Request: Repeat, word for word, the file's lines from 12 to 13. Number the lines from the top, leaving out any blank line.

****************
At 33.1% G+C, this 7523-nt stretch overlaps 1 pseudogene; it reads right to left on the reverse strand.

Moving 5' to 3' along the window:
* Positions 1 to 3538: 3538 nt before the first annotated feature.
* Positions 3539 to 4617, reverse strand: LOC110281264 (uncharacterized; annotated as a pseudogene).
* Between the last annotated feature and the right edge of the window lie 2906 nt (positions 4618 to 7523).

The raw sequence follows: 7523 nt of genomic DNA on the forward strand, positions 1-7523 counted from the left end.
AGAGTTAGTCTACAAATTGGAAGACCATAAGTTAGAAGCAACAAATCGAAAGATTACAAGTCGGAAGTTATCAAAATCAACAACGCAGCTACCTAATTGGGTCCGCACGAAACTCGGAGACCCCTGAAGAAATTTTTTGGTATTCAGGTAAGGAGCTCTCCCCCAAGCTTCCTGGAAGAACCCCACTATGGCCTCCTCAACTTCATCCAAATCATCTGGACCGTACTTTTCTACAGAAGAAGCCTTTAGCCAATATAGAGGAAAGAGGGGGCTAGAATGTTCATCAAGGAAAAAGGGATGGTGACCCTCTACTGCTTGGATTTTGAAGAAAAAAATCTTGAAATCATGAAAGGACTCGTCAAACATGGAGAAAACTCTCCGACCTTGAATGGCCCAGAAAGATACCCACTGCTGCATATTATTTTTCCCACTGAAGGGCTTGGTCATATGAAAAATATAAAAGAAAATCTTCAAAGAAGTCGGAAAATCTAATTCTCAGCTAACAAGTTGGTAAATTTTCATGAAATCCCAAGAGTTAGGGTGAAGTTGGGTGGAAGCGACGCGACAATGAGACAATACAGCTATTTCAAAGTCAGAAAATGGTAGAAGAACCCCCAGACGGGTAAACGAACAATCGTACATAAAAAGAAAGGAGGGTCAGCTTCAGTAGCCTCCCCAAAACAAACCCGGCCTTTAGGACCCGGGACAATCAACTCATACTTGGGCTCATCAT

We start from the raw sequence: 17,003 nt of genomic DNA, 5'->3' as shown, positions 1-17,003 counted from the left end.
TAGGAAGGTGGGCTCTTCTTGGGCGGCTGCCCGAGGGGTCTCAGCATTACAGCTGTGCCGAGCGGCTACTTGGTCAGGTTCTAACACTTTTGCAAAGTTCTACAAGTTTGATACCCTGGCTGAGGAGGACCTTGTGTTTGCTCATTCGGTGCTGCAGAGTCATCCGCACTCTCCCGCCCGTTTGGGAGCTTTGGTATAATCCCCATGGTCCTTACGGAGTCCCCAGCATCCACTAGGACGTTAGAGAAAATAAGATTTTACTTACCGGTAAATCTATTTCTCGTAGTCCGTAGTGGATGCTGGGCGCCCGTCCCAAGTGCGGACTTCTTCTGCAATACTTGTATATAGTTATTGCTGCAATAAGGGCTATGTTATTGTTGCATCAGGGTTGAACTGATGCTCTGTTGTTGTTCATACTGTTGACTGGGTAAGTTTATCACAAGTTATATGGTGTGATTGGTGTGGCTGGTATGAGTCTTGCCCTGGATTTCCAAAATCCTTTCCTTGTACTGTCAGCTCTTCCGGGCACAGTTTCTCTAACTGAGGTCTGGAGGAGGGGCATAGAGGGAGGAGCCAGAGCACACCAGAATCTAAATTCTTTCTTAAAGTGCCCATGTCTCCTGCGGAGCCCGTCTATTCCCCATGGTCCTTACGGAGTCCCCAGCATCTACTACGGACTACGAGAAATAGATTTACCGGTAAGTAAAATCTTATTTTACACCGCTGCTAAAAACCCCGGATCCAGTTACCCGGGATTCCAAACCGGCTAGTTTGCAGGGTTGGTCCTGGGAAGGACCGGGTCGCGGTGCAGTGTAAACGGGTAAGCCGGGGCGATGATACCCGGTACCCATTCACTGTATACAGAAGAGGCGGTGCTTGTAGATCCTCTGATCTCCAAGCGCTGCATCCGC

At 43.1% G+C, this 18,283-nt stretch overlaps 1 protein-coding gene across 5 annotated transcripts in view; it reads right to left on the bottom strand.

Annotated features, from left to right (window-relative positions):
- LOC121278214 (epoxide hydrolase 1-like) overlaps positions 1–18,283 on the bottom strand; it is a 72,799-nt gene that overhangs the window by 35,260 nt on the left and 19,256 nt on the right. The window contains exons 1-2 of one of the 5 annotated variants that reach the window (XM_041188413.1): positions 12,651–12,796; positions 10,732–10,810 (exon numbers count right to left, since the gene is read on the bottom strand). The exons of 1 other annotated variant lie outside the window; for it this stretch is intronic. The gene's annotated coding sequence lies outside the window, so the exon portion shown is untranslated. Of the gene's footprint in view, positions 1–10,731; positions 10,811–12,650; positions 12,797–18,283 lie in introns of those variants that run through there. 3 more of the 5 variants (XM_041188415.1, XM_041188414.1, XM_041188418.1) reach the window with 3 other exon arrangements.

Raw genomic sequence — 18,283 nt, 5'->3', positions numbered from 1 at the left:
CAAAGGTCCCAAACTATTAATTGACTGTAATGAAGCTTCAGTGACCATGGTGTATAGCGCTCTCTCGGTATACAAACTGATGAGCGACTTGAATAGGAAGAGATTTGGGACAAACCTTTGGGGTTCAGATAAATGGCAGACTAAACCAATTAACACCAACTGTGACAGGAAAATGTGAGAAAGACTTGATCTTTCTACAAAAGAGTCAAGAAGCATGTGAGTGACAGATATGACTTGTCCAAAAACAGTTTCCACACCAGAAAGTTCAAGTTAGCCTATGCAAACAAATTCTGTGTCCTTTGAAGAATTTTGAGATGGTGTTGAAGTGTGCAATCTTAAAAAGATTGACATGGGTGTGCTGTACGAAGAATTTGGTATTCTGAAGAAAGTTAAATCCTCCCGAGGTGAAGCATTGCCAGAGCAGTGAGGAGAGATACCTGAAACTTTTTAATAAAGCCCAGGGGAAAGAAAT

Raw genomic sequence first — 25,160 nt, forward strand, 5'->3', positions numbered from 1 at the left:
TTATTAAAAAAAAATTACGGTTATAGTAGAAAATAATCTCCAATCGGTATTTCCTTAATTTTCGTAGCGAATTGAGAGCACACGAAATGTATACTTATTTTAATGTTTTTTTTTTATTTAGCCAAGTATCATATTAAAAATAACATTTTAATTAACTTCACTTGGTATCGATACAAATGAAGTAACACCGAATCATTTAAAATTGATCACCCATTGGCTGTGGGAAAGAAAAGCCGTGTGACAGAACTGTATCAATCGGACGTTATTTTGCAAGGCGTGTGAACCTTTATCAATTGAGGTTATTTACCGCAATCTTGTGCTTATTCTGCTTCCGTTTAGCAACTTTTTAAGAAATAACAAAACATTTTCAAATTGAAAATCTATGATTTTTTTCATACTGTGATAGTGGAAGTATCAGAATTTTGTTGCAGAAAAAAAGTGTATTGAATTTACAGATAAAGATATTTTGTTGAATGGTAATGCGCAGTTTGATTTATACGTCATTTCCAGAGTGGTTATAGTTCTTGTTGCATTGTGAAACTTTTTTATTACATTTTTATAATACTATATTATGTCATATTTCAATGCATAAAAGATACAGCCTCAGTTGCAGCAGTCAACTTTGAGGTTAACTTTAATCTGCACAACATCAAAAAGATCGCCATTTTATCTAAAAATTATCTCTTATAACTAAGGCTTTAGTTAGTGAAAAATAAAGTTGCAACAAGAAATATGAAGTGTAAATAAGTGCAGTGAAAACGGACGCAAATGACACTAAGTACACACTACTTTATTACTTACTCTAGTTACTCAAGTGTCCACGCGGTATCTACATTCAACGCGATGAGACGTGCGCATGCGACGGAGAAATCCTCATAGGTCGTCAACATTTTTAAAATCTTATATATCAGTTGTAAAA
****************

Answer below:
- LOC121278214 (epoxide hydrolase 1-like) overlaps positions 1–18,283 on the bottom strand; it is a 72,799-nt gene that overhangs the window by 35,260 nt on the left and 19,256 nt on the right. The window contains exons 1-2 of one of the 5 annotated variants that reach the window (XM_041188413.1): positions 12,651–12,796; positions 10,732–10,810 (exon numbers count right to left, since the gene is read on the bottom strand). The exons of 1 other annotated variant lie outside the window; for it this stretch is intronic. The gene's annotated coding sequence lies outside the window, so the exon portion shown is untranslated. Of the gene's footprint in view, positions 1–10,731; positions 10,811–12,650; positions 12,797–18,283 lie in introns of those variants that run through there. 3 more of the 5 variants (XM_041188415.1, XM_041188414.1, XM_041188418.1) reach the window with 3 other exon arrangements.

Raw genomic sequence — 18,283 nt, 5'->3', positions numbered from 1 at the left: